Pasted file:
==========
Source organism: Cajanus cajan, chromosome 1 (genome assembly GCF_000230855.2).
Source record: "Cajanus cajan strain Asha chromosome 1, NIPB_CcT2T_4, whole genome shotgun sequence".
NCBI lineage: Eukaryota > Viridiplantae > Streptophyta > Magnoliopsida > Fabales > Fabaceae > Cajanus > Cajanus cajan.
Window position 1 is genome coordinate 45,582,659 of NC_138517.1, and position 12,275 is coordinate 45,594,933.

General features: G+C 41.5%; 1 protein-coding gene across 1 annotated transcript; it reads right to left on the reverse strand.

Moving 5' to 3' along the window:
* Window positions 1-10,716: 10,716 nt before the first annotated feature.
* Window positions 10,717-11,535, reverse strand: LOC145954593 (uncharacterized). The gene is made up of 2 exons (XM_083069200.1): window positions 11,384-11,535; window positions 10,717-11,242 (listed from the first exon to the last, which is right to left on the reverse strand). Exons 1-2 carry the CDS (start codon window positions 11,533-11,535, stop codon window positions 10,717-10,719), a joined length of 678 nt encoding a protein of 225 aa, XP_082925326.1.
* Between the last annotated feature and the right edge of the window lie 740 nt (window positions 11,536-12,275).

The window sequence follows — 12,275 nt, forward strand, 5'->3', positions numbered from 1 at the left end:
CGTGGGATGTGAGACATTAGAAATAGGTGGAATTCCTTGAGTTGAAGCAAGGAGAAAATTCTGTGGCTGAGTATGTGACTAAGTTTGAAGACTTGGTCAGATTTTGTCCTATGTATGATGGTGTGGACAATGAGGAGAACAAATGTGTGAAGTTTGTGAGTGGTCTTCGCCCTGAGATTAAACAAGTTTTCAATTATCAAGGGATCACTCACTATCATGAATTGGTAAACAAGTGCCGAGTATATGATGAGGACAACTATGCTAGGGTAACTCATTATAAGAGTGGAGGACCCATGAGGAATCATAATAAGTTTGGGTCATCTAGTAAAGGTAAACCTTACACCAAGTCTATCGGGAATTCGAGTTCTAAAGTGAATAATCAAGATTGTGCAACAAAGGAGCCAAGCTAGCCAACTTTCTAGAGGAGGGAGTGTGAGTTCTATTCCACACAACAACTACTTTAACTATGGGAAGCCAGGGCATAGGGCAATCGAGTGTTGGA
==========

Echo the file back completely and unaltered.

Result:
Source organism: Cajanus cajan, chromosome 1 (genome assembly GCF_000230855.2).
Source record: "Cajanus cajan strain Asha chromosome 1, NIPB_CcT2T_4, whole genome shotgun sequence".
NCBI lineage: Eukaryota > Viridiplantae > Streptophyta > Magnoliopsida > Fabales > Fabaceae > Cajanus > Cajanus cajan.
Window position 1 is genome coordinate 45,582,659 of NC_138517.1, and position 12,275 is coordinate 45,594,933.

General features: G+C 41.5%; 1 protein-coding gene across 1 annotated transcript; it reads right to left on the reverse strand.

Moving 5' to 3' along the window:
* Window positions 1-10,716: 10,716 nt before the first annotated feature.
* Window positions 10,717-11,535, reverse strand: LOC145954593 (uncharacterized). The gene is made up of 2 exons (XM_083069200.1): window positions 11,384-11,535; window positions 10,717-11,242 (listed from the first exon to the last, which is right to left on the reverse strand). Exons 1-2 carry the CDS (start codon window positions 11,533-11,535, stop codon window positions 10,717-10,719), a joined length of 678 nt encoding a protein of 225 aa, XP_082925326.1.
* Between the last annotated feature and the right edge of the window lie 740 nt (window positions 11,536-12,275).

The window sequence follows — 12,275 nt, forward strand, 5'->3', positions numbered from 1 at the left end:
CGTGGGATGTGAGACATTAGAAATAGGTGGAATTCCTTGAGTTGAAGCAAGGAGAAAATTCTGTGGCTGAGTATGTGACTAAGTTTGAAGACTTGGTCAGATTTTGTCCTATGTATGATGGTGTGGACAATGAGGAGAACAAATGTGTGAAGTTTGTGAGTGGTCTTCGCCCTGAGATTAAACAAGTTTTCAATTATCAAGGGATCACTCACTATCATGAATTGGTAAACAAGTGCCGAGTATATGATGAGGACAACTATGCTAGGGTAACTCATTATAAGAGTGGAGGACCCATGAGGAATCATAATAAGTTTGGGTCATCTAGTAAAGGTAAACCTTACACCAAGTCTATCGGGAATTCGAGTTCTAAAGTGAATAATCAAGATTGTGCAACAAAGGAGCCAAGCTAGCCAACTTTCTAGAGGAGGGAGTGTGAGTTCTATTCCACACAACAACTACTTTAACTATGGGAAGCCAGGGCATAGGGCAATCGAGTGTTGGA